Aniara review – a eerily mesmerising outer-space odyssey
With Aniara, the Swedish writing-directing team Pella Kågerman and Hugo Lilja deliver a cold, cruel, piercingly humane sci-fi parable that’s both bang on the zeitgeist and yet also unnervingly original.
In a near-ish future, the Earth seems to have been made effectively uninhabitable and everyone is moving to Mars. A massive spacecraft, as plushly appointed as any modern-day cruise ship with its buffet bars and play areas, sets off on the three-week voyage to the red planet. MR (Emelie Jonsson), a cheerful low-ranking shipmate, tries to entice passengers to experience the wonders of Mima, an artificially intelligent computer-projection-system-gizmo that taps into people’s memories in order to create an immersive, virtual-reality experience unique to each individual. It’s like the Holodeck in Star Trek, but controlled by a not entirely benign consciousness, akin to the sentient planet in Solaris or maybe Hal in 2001: A Space Odyssey.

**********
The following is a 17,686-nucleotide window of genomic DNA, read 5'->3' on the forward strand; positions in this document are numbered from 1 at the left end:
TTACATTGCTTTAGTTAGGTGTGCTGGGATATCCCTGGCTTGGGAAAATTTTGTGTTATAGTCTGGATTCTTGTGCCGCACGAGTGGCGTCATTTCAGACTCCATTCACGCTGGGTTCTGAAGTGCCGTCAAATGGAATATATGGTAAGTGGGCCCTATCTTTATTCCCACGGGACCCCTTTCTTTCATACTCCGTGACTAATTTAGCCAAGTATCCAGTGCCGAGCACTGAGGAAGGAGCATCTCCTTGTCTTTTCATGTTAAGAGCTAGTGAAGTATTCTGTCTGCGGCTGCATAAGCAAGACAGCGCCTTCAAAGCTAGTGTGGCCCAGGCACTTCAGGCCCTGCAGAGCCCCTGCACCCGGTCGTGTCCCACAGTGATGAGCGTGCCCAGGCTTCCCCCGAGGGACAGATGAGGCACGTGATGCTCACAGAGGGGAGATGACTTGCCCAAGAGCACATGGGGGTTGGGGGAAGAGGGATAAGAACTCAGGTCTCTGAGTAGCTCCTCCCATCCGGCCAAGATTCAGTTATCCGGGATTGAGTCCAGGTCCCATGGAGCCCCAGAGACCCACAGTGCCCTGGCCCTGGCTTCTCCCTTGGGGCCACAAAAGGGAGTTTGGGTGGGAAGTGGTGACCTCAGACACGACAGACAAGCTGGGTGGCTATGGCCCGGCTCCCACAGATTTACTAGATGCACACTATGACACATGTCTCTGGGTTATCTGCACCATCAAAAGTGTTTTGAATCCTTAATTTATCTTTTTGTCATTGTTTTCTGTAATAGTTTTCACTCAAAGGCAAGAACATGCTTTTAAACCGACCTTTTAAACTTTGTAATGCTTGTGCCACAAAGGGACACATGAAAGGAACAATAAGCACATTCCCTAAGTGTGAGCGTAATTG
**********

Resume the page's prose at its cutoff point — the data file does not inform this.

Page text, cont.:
No one is very interested at first, but then an accidental collision with some space junk causes the ship to veer off course and the crew eject the ship’s propulsion system in order to avoid a nuclear meltdown. Sadly this also means they will all be adrift for at least a few years until they can slingshot around a planet or moon, so suddenly everyone wants to use Mima, putting a strain on MR’s resources and the AI being itself.
That’s only the start of what evolves into a quirky, corrugated story that drifts, like the ship, into all kinds of eerie realms as the hitherto prim, eminently Scandinavian social order aboard breaks down. For those who thought the orgy scene in Sweden-set Midsommar was a bit coy, there’s an even more explicit shagfest here.
As time passes, cults emerge and the society aboard the ship turns into a quasi-fascist state run by the patriarchal captain. MR and later her lover, Isagel (Bianca Cruzeiro), must struggle to survive the new off-world order and resist the vacuum of despair. The narrative air gets thinner in the last third of the film, but there’s a neat little stab in the ending and the whole design and camerawork package is hugely effective given what must have been a comparatively limited budget. Jonsson, with her plain-Jane features that can go from dowdy to luminous in a snap, is mesmerising to watch.